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Kirkhope: British EU Presidency has run out of steam and is running out of time

Conservatives lead condemnation of EU Presidency in the European Parliament

The President-in-Office (Mr Alexander) has a difficult task today. He has been sent to try to convince this House that the Presidency is on top of events. Sadly, the history of the past six months shows that this Presidency has been singularly unable to even comprehend events. He is the messenger for a Presidency that has run out of ideas, run out of steam and is rapidly running out of time. I sympathise with the unpleasant task he has today!

It is widely acknowledged across the political spectrum that the British Presidency has been a weak one. It began with high hopes and Prime Ministerial panache in this chamber. It asked to be judged on its record over the six months it was in office. In June, I warned that there was usually a yawning gap between Prime Minister Blair's rhetoric and the reality. Anyone who has watched the Prime Minister preside over this 'do nothing' Presidency will now understand my initial caution.

I will not today talk about the overall record of this Presidency. Rather, I want to concentrate on Mr Blair's increasingly frantic attempts to get an agreement on the financial perspectives and the future budget of the EU. In the past few weeks, the Prime Minister has left us breathless with his efforts at diplomacy.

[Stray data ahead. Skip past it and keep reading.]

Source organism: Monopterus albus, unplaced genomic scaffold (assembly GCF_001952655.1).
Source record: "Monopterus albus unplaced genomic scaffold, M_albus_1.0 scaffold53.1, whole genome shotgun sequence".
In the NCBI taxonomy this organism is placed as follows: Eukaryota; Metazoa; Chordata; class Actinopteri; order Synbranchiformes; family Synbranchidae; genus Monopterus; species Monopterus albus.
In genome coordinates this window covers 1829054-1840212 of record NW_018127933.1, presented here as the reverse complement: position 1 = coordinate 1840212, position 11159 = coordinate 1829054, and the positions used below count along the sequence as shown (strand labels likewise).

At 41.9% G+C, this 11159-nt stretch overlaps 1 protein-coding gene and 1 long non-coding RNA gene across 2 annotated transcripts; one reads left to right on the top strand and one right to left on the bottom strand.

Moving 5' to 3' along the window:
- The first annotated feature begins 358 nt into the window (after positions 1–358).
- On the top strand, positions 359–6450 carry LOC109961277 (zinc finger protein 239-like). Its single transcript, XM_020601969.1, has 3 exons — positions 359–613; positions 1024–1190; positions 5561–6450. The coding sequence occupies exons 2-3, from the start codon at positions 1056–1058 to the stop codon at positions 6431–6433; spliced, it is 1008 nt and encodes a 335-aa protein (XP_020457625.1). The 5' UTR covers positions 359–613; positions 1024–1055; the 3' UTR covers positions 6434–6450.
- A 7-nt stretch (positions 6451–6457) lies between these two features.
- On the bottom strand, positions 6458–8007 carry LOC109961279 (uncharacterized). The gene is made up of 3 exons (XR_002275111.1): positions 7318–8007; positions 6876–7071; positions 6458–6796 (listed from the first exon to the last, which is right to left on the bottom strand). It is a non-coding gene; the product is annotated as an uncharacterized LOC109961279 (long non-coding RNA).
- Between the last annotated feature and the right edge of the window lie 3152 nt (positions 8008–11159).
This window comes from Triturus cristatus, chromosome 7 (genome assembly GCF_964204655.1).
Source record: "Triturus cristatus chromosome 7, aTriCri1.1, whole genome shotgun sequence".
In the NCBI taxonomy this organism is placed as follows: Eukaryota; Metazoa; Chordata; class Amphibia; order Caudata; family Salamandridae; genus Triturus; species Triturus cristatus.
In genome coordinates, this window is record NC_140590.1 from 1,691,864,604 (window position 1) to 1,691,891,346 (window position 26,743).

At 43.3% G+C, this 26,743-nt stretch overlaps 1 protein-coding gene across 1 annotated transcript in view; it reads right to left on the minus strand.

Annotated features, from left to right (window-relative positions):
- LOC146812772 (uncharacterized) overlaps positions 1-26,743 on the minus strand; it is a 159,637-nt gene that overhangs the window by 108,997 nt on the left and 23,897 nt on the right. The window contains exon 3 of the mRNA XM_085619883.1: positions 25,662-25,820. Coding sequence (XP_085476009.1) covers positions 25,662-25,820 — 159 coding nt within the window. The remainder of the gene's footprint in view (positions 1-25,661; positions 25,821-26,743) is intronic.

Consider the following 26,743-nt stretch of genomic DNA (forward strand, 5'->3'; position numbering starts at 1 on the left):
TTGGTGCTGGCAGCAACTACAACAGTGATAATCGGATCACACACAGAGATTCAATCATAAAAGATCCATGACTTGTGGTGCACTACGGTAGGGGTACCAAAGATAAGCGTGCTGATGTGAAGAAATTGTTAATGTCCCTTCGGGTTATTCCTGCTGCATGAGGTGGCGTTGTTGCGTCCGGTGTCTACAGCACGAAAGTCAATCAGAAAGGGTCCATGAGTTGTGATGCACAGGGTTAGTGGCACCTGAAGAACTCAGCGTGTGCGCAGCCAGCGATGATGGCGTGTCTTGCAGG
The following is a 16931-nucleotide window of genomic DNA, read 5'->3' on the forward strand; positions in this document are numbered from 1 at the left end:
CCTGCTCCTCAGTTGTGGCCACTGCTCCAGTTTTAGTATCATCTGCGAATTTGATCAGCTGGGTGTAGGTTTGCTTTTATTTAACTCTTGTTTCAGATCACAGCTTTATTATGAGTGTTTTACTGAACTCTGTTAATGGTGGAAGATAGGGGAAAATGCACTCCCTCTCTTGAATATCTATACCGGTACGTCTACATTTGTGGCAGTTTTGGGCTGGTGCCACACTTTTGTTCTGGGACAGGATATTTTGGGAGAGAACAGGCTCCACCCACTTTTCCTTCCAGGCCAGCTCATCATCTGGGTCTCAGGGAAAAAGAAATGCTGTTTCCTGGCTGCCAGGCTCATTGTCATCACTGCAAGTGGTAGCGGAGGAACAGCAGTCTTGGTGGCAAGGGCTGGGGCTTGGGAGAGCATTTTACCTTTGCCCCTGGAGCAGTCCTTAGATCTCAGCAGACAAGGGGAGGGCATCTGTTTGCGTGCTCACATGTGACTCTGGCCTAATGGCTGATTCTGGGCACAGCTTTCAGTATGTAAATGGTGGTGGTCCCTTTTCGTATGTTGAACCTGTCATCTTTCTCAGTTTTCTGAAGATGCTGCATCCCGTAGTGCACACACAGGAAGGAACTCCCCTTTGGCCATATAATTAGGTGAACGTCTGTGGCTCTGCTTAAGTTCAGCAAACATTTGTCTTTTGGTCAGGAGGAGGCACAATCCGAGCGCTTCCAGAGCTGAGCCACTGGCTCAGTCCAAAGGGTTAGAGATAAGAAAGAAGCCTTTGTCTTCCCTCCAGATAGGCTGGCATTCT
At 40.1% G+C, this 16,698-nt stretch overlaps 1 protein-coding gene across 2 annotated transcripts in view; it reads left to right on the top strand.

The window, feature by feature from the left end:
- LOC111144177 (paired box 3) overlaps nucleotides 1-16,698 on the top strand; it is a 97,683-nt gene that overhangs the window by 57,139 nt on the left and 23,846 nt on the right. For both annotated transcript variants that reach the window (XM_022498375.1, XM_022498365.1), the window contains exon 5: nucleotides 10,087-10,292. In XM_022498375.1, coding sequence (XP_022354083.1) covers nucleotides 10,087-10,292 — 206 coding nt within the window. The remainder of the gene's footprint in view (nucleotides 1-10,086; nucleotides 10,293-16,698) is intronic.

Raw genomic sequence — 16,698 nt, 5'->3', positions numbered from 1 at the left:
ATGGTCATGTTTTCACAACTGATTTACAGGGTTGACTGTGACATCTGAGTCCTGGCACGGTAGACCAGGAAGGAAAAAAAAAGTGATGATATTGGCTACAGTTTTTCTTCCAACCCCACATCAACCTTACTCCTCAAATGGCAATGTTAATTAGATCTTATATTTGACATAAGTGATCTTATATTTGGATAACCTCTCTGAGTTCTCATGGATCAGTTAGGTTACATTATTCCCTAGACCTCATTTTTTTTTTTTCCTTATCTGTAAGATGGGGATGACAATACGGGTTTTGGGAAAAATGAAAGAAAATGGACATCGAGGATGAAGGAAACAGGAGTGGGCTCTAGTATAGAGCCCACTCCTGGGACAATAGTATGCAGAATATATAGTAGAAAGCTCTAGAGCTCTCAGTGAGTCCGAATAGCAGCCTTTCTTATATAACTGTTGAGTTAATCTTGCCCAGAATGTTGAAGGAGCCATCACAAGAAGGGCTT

His actions have only been successful in securing both the opprobrium of the states of Central and Eastern Europe who thought Mr Blair was their friend, while gaining not a hint of compromise on CAP reform from the French Government. In addition, and crucially, he has reneged on his promise to the British people not to undermine the British budget rebate. In June, Mr Blair said that the rebate would remain "period". He is now trying to negotiate it away without any promises on the fundamental reform of the CAP he said were vital. He should not be surprised if the public reaction in Britain to any possible budget deal is hostile. He will have misled them and they will see it live on their television screens. They will be paying more because the Prime Minister has let them down and the country down - and badly.

I also read this weekend - and the President-in-Office might care to comment on this - that the British Treasury has not budgeted for a reduction in the budget rebate - meaning that British taxpayers could end up paying higher taxes. The Treasury confirmed at the weekend that the Chancellor's Pre-Budget Report does not take into account any reduction. The explanation for this can perhaps be found in what the Chancellor, Mr Brown, said earlier this year. He said that the rebate was "fully justified" and not up for renegotiation.

At the heart of this vital issue is a Prime Minister who is weak - and a government that is deeply divided. Our European partners are witnessing a Presidency that is seemingly incapable of taking decisions on the future of Europe because it is internally unable to agree a policy.

We will look closely at the latest budget proposals expected from the Presidency today. I deprecate the fact that Parliament has not been given the details today. We will judge them, in part, on how much British taxpayers can expect to pay for the mishandling of the issue by their Government - and on whether there is any evidence that the Prime Minister has received any solid and bankable commitments on fundamental reform of the CAP. So far, the omens are not good.

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